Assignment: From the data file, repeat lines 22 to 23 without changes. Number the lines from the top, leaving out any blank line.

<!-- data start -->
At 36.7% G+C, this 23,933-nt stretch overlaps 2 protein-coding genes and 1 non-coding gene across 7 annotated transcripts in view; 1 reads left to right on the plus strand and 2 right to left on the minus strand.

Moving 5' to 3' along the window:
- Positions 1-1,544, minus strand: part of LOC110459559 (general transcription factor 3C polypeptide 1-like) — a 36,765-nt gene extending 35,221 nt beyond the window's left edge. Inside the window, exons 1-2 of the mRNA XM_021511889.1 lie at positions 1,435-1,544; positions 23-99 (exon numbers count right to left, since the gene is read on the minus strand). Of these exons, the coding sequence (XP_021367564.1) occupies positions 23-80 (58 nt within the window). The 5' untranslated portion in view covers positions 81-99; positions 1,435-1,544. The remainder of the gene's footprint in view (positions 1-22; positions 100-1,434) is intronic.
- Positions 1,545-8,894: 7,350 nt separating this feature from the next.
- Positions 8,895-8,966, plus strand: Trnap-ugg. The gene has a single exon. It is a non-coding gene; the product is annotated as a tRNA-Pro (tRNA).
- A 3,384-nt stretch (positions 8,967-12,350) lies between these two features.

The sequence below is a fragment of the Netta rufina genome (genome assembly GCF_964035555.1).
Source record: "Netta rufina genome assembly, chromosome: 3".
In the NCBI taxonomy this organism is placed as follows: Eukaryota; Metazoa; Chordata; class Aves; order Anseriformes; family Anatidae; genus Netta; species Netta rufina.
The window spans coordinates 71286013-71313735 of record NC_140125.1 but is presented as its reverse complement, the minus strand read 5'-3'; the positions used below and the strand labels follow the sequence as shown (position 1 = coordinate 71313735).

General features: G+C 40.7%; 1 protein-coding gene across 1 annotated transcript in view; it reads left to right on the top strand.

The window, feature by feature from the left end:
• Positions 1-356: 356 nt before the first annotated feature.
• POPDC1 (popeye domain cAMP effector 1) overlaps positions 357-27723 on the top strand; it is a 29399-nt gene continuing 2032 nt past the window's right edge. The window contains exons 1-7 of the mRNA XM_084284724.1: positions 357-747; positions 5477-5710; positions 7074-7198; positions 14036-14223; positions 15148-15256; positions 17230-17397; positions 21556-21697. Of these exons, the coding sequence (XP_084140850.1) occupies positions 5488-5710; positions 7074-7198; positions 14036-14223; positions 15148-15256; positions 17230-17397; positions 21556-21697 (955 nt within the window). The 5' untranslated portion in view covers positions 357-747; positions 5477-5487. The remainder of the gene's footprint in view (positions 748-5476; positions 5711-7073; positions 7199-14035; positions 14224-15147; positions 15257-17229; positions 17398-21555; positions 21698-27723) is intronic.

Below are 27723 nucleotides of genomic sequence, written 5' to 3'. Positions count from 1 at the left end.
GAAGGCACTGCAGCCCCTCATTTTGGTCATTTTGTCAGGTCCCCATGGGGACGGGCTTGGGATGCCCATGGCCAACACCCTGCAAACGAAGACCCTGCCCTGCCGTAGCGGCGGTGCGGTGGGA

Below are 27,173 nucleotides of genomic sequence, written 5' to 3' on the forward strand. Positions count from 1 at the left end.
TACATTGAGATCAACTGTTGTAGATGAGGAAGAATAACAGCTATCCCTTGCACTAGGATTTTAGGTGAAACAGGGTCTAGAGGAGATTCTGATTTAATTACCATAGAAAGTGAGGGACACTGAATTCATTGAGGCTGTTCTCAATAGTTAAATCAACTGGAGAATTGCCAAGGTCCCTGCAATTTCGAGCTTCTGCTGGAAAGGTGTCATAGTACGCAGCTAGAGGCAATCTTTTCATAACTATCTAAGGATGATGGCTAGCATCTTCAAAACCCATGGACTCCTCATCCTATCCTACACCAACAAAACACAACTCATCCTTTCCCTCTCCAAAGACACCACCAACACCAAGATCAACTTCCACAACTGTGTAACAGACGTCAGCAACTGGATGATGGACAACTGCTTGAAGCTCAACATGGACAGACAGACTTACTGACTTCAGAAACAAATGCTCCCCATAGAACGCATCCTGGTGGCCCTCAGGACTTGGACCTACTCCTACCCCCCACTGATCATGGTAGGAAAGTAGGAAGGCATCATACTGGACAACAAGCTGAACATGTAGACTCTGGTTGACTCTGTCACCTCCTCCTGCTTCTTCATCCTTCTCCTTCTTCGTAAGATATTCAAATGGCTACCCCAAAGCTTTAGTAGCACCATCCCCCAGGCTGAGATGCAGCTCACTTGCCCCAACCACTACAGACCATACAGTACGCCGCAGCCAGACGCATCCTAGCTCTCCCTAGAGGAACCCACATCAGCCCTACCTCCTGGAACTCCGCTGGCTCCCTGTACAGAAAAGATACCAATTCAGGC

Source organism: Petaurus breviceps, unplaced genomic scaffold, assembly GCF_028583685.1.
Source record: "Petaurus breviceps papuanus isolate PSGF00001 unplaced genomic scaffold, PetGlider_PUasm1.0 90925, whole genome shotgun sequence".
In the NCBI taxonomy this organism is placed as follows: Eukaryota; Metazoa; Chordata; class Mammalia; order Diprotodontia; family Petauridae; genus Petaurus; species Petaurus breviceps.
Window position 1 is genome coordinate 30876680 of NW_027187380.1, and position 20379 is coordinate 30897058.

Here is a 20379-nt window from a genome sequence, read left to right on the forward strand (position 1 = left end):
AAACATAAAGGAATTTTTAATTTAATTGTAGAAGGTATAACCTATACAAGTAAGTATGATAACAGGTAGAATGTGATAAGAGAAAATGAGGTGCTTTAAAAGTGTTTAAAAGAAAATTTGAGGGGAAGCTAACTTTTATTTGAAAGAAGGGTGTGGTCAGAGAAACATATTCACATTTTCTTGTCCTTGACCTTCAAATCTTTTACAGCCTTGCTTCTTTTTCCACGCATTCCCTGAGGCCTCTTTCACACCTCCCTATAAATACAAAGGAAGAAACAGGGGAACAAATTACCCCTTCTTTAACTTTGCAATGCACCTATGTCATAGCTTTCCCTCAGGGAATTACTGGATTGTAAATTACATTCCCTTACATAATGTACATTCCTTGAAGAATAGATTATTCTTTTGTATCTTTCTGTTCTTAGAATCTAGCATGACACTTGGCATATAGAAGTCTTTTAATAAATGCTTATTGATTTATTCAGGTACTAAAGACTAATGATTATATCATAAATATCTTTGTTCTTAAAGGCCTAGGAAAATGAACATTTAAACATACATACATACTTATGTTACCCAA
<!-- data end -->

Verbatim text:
Window position 1 is genome coordinate 30876680 of NW_027187380.1, and position 20379 is coordinate 30897058.

Here is a 20379-nt window from a genome sequence, read left to right on the forward strand (position 1 = left end):